Bachelorette Brawl

Friends act like frenemies in Stonzek Theatre's "Bachelorette."

Female relationships can be…complicated. And the friendships at the core of Bachelorette—onstage at the Stonzek Theatre in Lake Worth through February 11—are as messy as they come.

This compact, 90-minute dark comedy is part of playwright Leslye Headland’s Seven Deadly Sins play cycle, and meant to represent the sin of gluttony. It follows a trio of friends as they take up residence in a posh Manhattan suite the evening before another friend’s (or is it foe?) wedding. Debauchery on a pathological level ensues, resulting in a ripped gown, countless half-consumed Champagne bottles, and at least one hospital visit.

Megan Pollak, Charlotte Otremba, and Jessica Scheidt in Bachelorette at Stonzek Theatre. Photo by Bad Hair Day Photography

Presented in the Stonzek’s intimate black box, this production of Bachelorette is as hilarious as it is heartbreaking. Director Suzanne Dunn turns the audience into voyeurs by having her actors enter through the center of the space, thereby engulfing everyone within this imaginary suite and the very real problems these characters deal with on a daily basis.

And there are problems aplenty. The three core women (and the oft-absent bride) are high school friends who have maintained various levels of connectedness since graduation. Maid of honor Regan is technically the only person invited to be in the room, which bride Becky has bestowed upon her in order to spend the night with her very rich and never-seen fiancé. Regan has taken it upon herself to invite Gena and Katie, two besties who have had a falling out with Becky and weren’t asked to the actual wedding. Later in the evening, Regan corrals two randos (Jeff and Joe) to join in on the fun, and it’s not long before they’re significantly entrenched in issues above their pay grade.

Throughout it all, Regan, Gena, and Katie spew vitriol about Becky’s weight and the absurd idea that she’s managed to beat them to the altar. Yeah, it’s harsh. All of this stems from their own issues with themselves, proving once and for all that your mom was right—those bullies were just jealous of you.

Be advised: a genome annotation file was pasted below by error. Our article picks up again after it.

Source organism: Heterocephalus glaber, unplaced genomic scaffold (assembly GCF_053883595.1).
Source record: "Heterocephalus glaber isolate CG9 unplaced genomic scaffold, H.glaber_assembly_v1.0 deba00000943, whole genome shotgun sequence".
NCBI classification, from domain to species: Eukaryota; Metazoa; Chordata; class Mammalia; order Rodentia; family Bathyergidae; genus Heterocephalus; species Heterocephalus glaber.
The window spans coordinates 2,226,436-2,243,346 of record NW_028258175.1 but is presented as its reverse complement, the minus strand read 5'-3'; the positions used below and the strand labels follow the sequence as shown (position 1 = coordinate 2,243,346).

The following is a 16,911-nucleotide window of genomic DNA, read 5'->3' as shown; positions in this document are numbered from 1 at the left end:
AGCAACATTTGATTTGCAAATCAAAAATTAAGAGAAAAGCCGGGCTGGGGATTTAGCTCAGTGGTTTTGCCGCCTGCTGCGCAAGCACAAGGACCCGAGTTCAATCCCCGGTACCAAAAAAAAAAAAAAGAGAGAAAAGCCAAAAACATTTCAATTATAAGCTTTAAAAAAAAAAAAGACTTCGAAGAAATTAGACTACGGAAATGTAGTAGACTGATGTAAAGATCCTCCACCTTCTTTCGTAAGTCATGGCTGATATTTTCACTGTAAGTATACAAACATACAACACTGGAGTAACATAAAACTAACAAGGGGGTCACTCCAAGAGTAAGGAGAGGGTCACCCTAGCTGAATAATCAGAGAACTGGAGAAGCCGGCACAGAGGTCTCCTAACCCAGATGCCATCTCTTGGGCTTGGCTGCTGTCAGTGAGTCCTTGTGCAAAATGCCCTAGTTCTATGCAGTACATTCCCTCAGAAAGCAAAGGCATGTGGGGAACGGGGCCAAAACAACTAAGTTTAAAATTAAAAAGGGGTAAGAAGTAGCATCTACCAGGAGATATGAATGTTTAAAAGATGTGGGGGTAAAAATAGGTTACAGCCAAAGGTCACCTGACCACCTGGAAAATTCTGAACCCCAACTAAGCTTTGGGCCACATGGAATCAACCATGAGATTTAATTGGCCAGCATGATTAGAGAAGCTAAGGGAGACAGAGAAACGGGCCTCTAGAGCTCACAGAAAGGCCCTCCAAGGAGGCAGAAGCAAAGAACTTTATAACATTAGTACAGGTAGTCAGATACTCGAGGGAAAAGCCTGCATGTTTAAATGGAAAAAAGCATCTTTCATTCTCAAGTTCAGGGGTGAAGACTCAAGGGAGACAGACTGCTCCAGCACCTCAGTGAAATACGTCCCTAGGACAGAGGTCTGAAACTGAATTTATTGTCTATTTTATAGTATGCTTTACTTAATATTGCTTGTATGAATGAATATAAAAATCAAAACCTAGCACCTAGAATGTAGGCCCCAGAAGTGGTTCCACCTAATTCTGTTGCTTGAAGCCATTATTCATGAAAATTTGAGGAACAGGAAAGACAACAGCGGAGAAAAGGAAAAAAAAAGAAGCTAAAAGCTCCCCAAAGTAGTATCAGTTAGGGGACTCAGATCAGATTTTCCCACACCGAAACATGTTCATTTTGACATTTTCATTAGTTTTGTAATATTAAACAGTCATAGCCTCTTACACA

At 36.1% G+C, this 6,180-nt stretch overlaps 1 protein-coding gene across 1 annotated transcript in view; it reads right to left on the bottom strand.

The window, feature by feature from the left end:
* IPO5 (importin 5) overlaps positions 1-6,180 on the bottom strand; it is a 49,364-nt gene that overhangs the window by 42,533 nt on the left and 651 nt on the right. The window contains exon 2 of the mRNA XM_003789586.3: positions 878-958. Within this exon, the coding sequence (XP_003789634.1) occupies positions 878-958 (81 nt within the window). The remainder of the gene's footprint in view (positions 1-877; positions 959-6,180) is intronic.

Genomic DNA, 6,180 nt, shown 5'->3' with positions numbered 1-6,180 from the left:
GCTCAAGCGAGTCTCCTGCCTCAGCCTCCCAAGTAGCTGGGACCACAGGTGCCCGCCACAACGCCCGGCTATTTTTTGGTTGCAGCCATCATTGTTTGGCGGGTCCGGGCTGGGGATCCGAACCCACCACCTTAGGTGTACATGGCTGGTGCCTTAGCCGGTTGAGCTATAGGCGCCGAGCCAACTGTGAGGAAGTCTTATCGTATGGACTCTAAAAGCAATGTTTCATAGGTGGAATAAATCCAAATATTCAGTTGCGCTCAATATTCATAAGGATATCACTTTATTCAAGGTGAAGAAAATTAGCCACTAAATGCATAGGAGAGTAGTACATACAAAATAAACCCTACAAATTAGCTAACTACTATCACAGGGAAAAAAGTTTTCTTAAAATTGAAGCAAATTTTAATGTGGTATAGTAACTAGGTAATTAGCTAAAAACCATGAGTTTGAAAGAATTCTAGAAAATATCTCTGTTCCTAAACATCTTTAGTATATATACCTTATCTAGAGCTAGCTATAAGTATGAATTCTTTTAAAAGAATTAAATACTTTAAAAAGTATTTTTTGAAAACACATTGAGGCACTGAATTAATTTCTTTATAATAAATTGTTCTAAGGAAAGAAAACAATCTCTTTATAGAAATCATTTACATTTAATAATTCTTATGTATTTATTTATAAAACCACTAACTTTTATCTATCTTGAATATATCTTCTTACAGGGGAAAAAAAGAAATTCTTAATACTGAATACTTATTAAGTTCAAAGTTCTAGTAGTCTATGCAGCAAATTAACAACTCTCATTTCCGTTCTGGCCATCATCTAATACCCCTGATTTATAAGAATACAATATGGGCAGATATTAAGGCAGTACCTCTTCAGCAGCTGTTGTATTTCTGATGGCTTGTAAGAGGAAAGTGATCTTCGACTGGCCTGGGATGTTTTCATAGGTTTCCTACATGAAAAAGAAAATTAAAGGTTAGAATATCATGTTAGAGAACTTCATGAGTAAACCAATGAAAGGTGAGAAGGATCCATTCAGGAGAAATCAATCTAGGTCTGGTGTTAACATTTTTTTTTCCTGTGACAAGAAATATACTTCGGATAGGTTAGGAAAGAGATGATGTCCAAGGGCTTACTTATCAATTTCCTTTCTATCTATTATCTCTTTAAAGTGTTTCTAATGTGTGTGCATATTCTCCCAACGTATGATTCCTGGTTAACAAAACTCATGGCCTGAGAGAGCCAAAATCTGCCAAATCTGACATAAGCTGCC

The cast of Bachelorette achieves a performance trifecta: They’ll make you laugh, gasp, and go, “Oh, honey, no.” As ringleader Regan, Charlotte Otremba brings an all-too-recognizable mean girl quality to a character who does—and says—unspeakably hurtful things. Like any good villain, Otremba undercuts her evil deeds with a true vulnerability that personifies Regan’s backstory and hints at her fragile emotions.

Megan Pollak and Jessica Scheidt in Bachelorette at Stonzek Theatre. Photo by Bad Hair Day Photography

The dynamic duo of Gena (Megan Pollak) and Katie (Jessica Scheidt) set the tone for the entire play, entering with the energy of two Tasmanian devils in heat. They quickly mark their territory by popping a few corks and proclaiming that this will be the best night ever. (Spoiler: It won’t be.) Where Katie is all broken party girl, Gena is 100-percent damaged goods. Scheidt captures Katie’s uncertainty about the future and need to hang on to her long-gone prom queen glory, while Pollak reacts beautifully to the numerous references to her tattered past.

The supporting cast of Michael Conner (Jeff), Patrick Price (Joe), and Nancy Dickenson (Becky) make the most of every minute they spend onstage. Conner excels at playing the pseudo-intellectual, delivering such eye roll–worthy lines as, “Tonight, it’s not tomorrow. It’s not yesterday. It’s right this second.” Meanwhile, Price is a stone-cold sweetheart, tenderly taking care of Katie and rehashing former traumas with enough sincerity to illicit tears. And despite having the fewest lines of the group, Dickenson is the perfect Becky. Perhaps it’s the spot-on preppy costume or the fact that we hear so much about her character from the others, but when Dickenson finally arrives it’s like a legend has entered the room. And while she might be Becky with the good hair (golden locks, for the win), she’s not immune to Regan’s unbelievably crude remarks and devastating truth bombs.

Needless to say, Bachelorette is meant for mature audiences only. There’s ample cursing, lots of drug use, and just a touch of projectile vomit. But material like this finds a home at the off-the-beaten-path Stonzek Theatre. The Stonzek is a welcomed voice in the Palm Beach County theater scene, and the cast and crew’s talents are on full display in Bachelorette.

Categories: Curtain Call Blog

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